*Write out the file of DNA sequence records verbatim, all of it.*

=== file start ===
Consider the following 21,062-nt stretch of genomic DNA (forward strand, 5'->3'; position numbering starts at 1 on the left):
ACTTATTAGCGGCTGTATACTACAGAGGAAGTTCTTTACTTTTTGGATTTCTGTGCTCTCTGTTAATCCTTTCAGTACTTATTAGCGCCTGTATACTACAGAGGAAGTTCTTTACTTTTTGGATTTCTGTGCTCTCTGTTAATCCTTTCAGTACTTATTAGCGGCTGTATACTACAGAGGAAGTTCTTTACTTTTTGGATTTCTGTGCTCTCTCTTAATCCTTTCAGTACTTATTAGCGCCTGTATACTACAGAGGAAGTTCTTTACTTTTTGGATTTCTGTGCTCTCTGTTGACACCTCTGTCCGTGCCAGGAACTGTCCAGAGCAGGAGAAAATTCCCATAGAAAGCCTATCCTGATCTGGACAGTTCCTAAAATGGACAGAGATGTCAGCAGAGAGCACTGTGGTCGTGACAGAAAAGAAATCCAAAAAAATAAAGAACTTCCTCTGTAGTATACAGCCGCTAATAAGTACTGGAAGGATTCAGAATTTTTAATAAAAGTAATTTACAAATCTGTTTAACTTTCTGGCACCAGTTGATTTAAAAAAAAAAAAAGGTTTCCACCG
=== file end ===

Consider the following 21,062-nt stretch of genomic DNA (forward strand, 5'->3'; position numbering starts at 1 on the left):
ACTTATTAGCGGCTGTATACTACAGAGGAAGTTCTTTACTTTTTGGATTTCTGTGCTCTCTGTTAATCCTTTCAGTACTTATTAGCGCCTGTATACTACAGAGGAAGTTCTTTACTTTTTGGATTTCTGTGCTCTCTGTTAATCCTTTCAGTACTTATTAGCGGCTGTATACTACAGAGGAAGTTCTTTACTTTTTGGATTTCTGTGCTCTCTCTTAATCCTTTCAGTACTTATTAGCGCCTGTATACTACAGAGGAAGTTCTTTACTTTTTGGATTTCTGTGCTCTCTGTTGACACCTCTGTCCGTGCCAGGAACTGTCCAGAGCAGGAGAAAATTCCCATAGAAAGCCTATCCTGATCTGGACAGTTCCTAAAATGGACAGAGATGTCAGCAGAGAGCACTGTGGTCGTGACAGAAAAGAAATCCAAAAAAATAAAGAACTTCCTCTGTAGTATACAGCCGCTAATAAGTACTGGAAGGATTCAGAATTTTTAATAAAAGTAATTTACAAATCTGTTTAACTTTCTGGCACCAGTTGATTTAAAAAAAAAAAAAGGTTTCCACCG